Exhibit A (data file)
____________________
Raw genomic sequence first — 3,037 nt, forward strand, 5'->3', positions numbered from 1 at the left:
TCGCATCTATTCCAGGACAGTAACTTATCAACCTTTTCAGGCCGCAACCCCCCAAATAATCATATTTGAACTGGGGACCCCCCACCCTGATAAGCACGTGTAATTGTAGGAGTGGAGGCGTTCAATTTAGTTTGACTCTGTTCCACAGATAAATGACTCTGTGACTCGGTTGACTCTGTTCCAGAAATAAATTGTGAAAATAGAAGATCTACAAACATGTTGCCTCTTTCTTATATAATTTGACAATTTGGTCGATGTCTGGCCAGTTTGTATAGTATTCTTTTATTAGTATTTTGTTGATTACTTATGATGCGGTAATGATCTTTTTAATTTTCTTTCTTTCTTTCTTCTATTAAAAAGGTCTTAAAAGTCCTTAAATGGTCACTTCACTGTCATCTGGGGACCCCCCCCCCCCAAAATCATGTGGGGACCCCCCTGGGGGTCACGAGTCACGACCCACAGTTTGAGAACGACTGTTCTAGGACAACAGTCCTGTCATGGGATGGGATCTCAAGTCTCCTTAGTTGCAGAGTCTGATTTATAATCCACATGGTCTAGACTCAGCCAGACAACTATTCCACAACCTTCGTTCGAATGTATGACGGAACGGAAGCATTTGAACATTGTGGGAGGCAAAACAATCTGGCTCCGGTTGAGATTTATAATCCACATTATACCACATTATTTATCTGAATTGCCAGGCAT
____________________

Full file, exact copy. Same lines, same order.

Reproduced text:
Raw genomic sequence first — 3,037 nt, forward strand, 5'->3', positions numbered from 1 at the left:
TCGCATCTATTCCAGGACAGTAACTTATCAACCTTTTCAGGCCGCAACCCCCCAAATAATCATATTTGAACTGGGGACCCCCCACCCTGATAAGCACGTGTAATTGTAGGAGTGGAGGCGTTCAATTTAGTTTGACTCTGTTCCACAGATAAATGACTCTGTGACTCGGTTGACTCTGTTCCAGAAATAAATTGTGAAAATAGAAGATCTACAAACATGTTGCCTCTTTCTTATATAATTTGACAATTTGGTCGATGTCTGGCCAGTTTGTATAGTATTCTTTTATTAGTATTTTGTTGATTACTTATGATGCGGTAATGATCTTTTTAATTTTCTTTCTTTCTTTCTTCTATTAAAAAGGTCTTAAAAGTCCTTAAATGGTCACTTCACTGTCATCTGGGGACCCCCCCCCCCCAAAATCATGTGGGGACCCCCCTGGGGGTCACGAGTCACGACCCACAGTTTGAGAACGACTGTTCTAGGACAACAGTCCTGTCATGGGATGGGATCTCAAGTCTCCTTAGTTGCAGAGTCTGATTTATAATCCACATGGTCTAGACTCAGCCAGACAACTATTCCACAACCTTCGTTCGAATGTATGACGGAACGGAAGCATTTGAACATTGTGGGAGGCAAAACAATCTGGCTCCGGTTGAGATTTATAATCCACATTATACCACATTATTTATCTGAATTGCCAGGCAT